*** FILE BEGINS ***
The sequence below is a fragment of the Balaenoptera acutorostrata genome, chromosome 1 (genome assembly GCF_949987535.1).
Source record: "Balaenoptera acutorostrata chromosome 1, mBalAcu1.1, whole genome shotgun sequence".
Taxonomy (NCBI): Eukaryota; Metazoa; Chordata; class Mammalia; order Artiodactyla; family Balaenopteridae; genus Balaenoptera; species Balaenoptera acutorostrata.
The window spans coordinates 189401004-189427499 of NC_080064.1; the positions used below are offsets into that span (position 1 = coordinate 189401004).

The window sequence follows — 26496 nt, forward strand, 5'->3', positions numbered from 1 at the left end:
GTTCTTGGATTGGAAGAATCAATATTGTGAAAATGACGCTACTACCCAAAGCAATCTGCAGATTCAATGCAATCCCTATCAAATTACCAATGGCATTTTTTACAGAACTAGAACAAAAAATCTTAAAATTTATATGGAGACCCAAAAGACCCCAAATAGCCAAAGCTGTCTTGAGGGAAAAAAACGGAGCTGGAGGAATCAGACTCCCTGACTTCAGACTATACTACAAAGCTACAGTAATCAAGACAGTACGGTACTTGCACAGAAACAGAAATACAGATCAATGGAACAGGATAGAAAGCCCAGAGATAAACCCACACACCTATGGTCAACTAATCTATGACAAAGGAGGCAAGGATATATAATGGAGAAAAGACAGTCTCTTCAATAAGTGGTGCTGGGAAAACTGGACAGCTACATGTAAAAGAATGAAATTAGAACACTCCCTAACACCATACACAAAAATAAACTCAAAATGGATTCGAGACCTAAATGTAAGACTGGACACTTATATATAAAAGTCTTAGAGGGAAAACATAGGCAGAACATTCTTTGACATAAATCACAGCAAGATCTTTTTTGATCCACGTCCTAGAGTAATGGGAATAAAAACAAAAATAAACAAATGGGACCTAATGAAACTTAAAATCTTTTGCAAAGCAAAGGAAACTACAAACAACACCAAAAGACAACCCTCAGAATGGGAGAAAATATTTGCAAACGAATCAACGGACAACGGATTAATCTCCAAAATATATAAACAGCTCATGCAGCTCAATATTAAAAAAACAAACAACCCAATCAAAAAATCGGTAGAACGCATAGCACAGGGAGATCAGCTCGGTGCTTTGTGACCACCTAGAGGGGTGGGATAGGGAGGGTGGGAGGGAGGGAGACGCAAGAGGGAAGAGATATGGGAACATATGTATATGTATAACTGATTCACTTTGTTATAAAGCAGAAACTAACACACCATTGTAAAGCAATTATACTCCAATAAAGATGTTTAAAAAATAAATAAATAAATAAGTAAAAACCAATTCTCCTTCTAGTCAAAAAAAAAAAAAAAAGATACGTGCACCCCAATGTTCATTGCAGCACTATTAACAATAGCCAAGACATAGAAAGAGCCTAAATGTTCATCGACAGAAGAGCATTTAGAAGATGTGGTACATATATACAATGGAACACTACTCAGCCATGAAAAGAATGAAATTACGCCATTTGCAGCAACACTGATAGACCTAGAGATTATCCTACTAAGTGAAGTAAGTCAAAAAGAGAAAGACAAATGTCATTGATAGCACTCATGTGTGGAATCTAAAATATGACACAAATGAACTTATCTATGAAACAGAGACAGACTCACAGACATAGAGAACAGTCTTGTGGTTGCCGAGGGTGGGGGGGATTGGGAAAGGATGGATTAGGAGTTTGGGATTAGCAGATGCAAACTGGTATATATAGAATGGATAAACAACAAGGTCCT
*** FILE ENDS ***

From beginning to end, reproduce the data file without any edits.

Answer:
The sequence below is a fragment of the Balaenoptera acutorostrata genome, chromosome 1 (genome assembly GCF_949987535.1).
Source record: "Balaenoptera acutorostrata chromosome 1, mBalAcu1.1, whole genome shotgun sequence".
Taxonomy (NCBI): Eukaryota; Metazoa; Chordata; class Mammalia; order Artiodactyla; family Balaenopteridae; genus Balaenoptera; species Balaenoptera acutorostrata.
The window spans coordinates 189401004-189427499 of NC_080064.1; the positions used below are offsets into that span (position 1 = coordinate 189401004).

The window sequence follows — 26496 nt, forward strand, 5'->3', positions numbered from 1 at the left end:
GTTCTTGGATTGGAAGAATCAATATTGTGAAAATGACGCTACTACCCAAAGCAATCTGCAGATTCAATGCAATCCCTATCAAATTACCAATGGCATTTTTTACAGAACTAGAACAAAAAATCTTAAAATTTATATGGAGACCCAAAAGACCCCAAATAGCCAAAGCTGTCTTGAGGGAAAAAAACGGAGCTGGAGGAATCAGACTCCCTGACTTCAGACTATACTACAAAGCTACAGTAATCAAGACAGTACGGTACTTGCACAGAAACAGAAATACAGATCAATGGAACAGGATAGAAAGCCCAGAGATAAACCCACACACCTATGGTCAACTAATCTATGACAAAGGAGGCAAGGATATATAATGGAGAAAAGACAGTCTCTTCAATAAGTGGTGCTGGGAAAACTGGACAGCTACATGTAAAAGAATGAAATTAGAACACTCCCTAACACCATACACAAAAATAAACTCAAAATGGATTCGAGACCTAAATGTAAGACTGGACACTTATATATAAAAGTCTTAGAGGGAAAACATAGGCAGAACATTCTTTGACATAAATCACAGCAAGATCTTTTTTGATCCACGTCCTAGAGTAATGGGAATAAAAACAAAAATAAACAAATGGGACCTAATGAAACTTAAAATCTTTTGCAAAGCAAAGGAAACTACAAACAACACCAAAAGACAACCCTCAGAATGGGAGAAAATATTTGCAAACGAATCAACGGACAACGGATTAATCTCCAAAATATATAAACAGCTCATGCAGCTCAATATTAAAAAAACAAACAACCCAATCAAAAAATCGGTAGAACGCATAGCACAGGGAGATCAGCTCGGTGCTTTGTGACCACCTAGAGGGGTGGGATAGGGAGGGTGGGAGGGAGGGAGACGCAAGAGGGAAGAGATATGGGAACATATGTATATGTATAACTGATTCACTTTGTTATAAAGCAGAAACTAACACACCATTGTAAAGCAATTATACTCCAATAAAGATGTTTAAAAAATAAATAAATAAATAAGTAAAAACCAATTCTCCTTCTAGTCAAAAAAAAAAAAAAAAGATACGTGCACCCCAATGTTCATTGCAGCACTATTAACAATAGCCAAGACATAGAAAGAGCCTAAATGTTCATCGACAGAAGAGCATTTAGAAGATGTGGTACATATATACAATGGAACACTACTCAGCCATGAAAAGAATGAAATTACGCCATTTGCAGCAACACTGATAGACCTAGAGATTATCCTACTAAGTGAAGTAAGTCAAAAAGAGAAAGACAAATGTCATTGATAGCACTCATGTGTGGAATCTAAAATATGACACAAATGAACTTATCTATGAAACAGAGACAGACTCACAGACATAGAGAACAGTCTTGTGGTTGCCGAGGGTGGGGGGGATTGGGAAAGGATGGATTAGGAGTTTGGGATTAGCAGATGCAAACTGGTATATATAGAATGGATAAACAACAAGGTCCT